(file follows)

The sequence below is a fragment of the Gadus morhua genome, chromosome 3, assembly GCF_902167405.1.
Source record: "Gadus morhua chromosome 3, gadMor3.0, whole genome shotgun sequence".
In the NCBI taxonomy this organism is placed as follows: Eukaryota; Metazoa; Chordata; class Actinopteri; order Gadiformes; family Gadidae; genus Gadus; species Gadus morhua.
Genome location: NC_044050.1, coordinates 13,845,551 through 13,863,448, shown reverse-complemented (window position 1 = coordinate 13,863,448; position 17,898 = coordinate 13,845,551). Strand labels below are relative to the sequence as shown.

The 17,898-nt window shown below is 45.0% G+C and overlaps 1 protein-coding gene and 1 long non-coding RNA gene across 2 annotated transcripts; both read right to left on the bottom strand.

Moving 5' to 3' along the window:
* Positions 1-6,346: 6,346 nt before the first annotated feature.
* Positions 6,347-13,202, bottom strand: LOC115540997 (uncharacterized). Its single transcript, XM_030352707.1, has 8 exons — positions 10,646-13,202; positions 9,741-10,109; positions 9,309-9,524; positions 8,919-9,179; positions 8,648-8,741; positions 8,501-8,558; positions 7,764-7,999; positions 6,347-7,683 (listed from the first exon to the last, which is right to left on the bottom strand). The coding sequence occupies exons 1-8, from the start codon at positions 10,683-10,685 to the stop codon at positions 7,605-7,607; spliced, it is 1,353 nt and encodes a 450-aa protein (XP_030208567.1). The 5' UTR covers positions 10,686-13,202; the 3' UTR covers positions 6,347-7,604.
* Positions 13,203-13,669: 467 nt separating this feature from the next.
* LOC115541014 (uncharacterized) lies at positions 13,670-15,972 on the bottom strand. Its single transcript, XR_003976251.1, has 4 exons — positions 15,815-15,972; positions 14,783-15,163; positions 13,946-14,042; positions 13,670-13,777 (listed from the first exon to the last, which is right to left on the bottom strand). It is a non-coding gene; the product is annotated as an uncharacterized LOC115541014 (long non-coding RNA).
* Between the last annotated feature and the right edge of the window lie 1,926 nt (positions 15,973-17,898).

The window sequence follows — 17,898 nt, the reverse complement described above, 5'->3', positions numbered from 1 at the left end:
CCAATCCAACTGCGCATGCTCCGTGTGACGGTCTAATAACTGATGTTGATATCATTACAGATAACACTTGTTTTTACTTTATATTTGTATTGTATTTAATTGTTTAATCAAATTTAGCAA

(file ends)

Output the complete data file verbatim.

The sequence below is a fragment of the Gadus morhua genome, chromosome 3, assembly GCF_902167405.1.
Source record: "Gadus morhua chromosome 3, gadMor3.0, whole genome shotgun sequence".
In the NCBI taxonomy this organism is placed as follows: Eukaryota; Metazoa; Chordata; class Actinopteri; order Gadiformes; family Gadidae; genus Gadus; species Gadus morhua.
Genome location: NC_044050.1, coordinates 13,845,551 through 13,863,448, shown reverse-complemented (window position 1 = coordinate 13,863,448; position 17,898 = coordinate 13,845,551). Strand labels below are relative to the sequence as shown.

The 17,898-nt window shown below is 45.0% G+C and overlaps 1 protein-coding gene and 1 long non-coding RNA gene across 2 annotated transcripts; both read right to left on the bottom strand.

Moving 5' to 3' along the window:
* Positions 1-6,346: 6,346 nt before the first annotated feature.
* Positions 6,347-13,202, bottom strand: LOC115540997 (uncharacterized). Its single transcript, XM_030352707.1, has 8 exons — positions 10,646-13,202; positions 9,741-10,109; positions 9,309-9,524; positions 8,919-9,179; positions 8,648-8,741; positions 8,501-8,558; positions 7,764-7,999; positions 6,347-7,683 (listed from the first exon to the last, which is right to left on the bottom strand). The coding sequence occupies exons 1-8, from the start codon at positions 10,683-10,685 to the stop codon at positions 7,605-7,607; spliced, it is 1,353 nt and encodes a 450-aa protein (XP_030208567.1). The 5' UTR covers positions 10,686-13,202; the 3' UTR covers positions 6,347-7,604.
* Positions 13,203-13,669: 467 nt separating this feature from the next.
* LOC115541014 (uncharacterized) lies at positions 13,670-15,972 on the bottom strand. Its single transcript, XR_003976251.1, has 4 exons — positions 15,815-15,972; positions 14,783-15,163; positions 13,946-14,042; positions 13,670-13,777 (listed from the first exon to the last, which is right to left on the bottom strand). It is a non-coding gene; the product is annotated as an uncharacterized LOC115541014 (long non-coding RNA).
* Between the last annotated feature and the right edge of the window lie 1,926 nt (positions 15,973-17,898).

The window sequence follows — 17,898 nt, the reverse complement described above, 5'->3', positions numbered from 1 at the left end:
CCAATCCAACTGCGCATGCTCCGTGTGACGGTCTAATAACTGATGTTGATATCATTACAGATAACACTTGTTTTTACTTTATATTTGTATTGTATTTAATTGTTTAATCAAATTTAGCAA